Bromeliaceae $16 4D
Faucaria sp. - gray leaf form
Odd succulent from South Africa with stemless leaves -- fat, succulent, toothed, and evergreen leaves -- and yellow daisy-like flowers. To only 4" tall and spreading to 1 ft wide in sun and lean well-drained soil. Tolerant of dry conditions but also accepting of some summer water. Frost hardy to 20F, USDA zone 9. Otherwise, good in pots travelling indoors in cold weather.
Aizoaceae $8 4D
Ficus afghanistanica 'Silver Lyre'
A Cistus introduction...yet another hardy fig. We wonder where it's been all our lives. Native from Northern India to western Iran and Afghanistan and a delicacy there with its small, dark, very sweet fruit. We have selected this form from seed for its entrancing, filigreed, silver-green leaves of about 5-7". So far, ours have been for external use only as we have not tasted the fruit. Eventually might reach 15-20 ft in height; can easily be kept smaller with pruning. Sun to part shade. Very drought tolerant once established. Frost hardy to the upper edge of USDA zone 7 so far.
Moraceae $16 4D
Ficus carica 'Sticky Fingers'sticky kadota fig
Our own selection found as a seedling during a walk along a drainage ditch in Fresno, CA -- keeping our promise to bring you plants from the most exotic corners of the world. The shiny leaves are lobed so as to look like the fingers of ET -- both elegant and silly, depending on the view. We have not yet tasted the figs as the Scrub Jays beat us to them this year. But with or without the fruit, this fig, eventually from 10-15 ft, makes an intriguing specimen or component of the tropical garden. Great container plant. Full sun to part shade; very drought tolerant. Fully frost hardy to 10F, USDA zone 8; a freeze-back shrub in upper zone 6 and 7.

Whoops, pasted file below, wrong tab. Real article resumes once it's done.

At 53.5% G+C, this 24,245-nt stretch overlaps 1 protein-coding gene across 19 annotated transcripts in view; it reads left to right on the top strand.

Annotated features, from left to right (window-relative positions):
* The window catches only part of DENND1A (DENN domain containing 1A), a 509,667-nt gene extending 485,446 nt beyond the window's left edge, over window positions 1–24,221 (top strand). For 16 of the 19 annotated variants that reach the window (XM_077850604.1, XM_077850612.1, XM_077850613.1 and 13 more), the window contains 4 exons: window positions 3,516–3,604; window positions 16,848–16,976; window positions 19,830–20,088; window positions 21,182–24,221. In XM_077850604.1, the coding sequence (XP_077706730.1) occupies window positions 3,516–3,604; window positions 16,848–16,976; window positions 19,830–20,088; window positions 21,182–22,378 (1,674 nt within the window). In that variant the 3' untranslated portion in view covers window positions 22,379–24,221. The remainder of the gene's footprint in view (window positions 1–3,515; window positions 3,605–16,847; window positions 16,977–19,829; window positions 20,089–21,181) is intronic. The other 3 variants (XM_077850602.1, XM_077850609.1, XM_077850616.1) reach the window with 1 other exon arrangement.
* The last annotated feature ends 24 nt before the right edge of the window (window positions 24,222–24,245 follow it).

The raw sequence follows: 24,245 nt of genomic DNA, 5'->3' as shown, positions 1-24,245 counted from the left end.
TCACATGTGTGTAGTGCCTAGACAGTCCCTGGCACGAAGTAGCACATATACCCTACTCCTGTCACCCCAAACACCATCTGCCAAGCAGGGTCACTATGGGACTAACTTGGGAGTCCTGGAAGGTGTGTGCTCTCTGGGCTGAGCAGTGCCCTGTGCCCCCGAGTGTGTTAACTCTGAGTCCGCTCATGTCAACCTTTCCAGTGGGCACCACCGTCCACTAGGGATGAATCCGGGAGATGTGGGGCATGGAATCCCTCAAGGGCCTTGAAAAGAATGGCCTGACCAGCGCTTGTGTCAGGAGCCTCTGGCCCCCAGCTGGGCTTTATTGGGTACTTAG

Moraceae $16 4D
Ficus carica x pumila 'Ruth Bancroft'
Vining shrub seldom exceeding 4-6 ft in height, that clamors through deciduous shrubs & against walls. This cultivar, found in Ruth Bancroft's garden, has the same mitten-shaped leaves, to 3-4", but more gracefully lobed. Fegs are tiny, to only 1 cm. For sun to shade in damp or drought though average summer water is best. Essentially evergreen, but deciduous below 15 to 18F, mid USDA zone 8, and freeze-back at 10 to 15F. Resprouts from upper USDA zone 7.
Moraceae $12 4D
Ficus heterophylla DJHC
climbing stream fig
Though we have several ficus collections under this name, this one, by Dan Hinkley, is my favorite thus far. A shrub, to about 6 ft, with intriguing, narrow leaves flushed orange, red, and green. A most unusual garden texture for full sun to about half shade. Ours lost their leaves but remained unharmed at our below 20F freeze in December 08. Most years, however, it has remained evergreen. Looks to be ultimately frost hardy to about 10F, the bottom of USDA zone 8, and probably lower with mulch.
Moraceae $16 2D
Ficus sarmentosa var. nipponica
This cousin of the more common F. pumila, slightly tougher and a bit slower growing, has leathery pointed leaves of about 2-3” and the climbing, clinging, grasping, scraping, prying habits that we all desire… We have ours climbing the trunk of a trachycarpus palm, making a lovely green column. Shade or sun and occasional summer water for more vigorous growth. The best news: it has survived 0F, USDA zone 7, with little damage, though we still suggest mulching, at least where possible, when the next arctic express arrives.
Moraceae $12 4in
formosan creeping fig
Essentially appearing as a much smaller version of the more common F. pumila, the creeping fig, this small creature has shiny, rounded leaves of only a 1/3“ or so and creates a slow-growing vine or groundcover. Loves dappled shade to full sun and summer water where dry though established plants are quite drought tolerant. Frost hardy to 10 to 12 F, USDA zone 8, a little colder with protection. Very good container plant.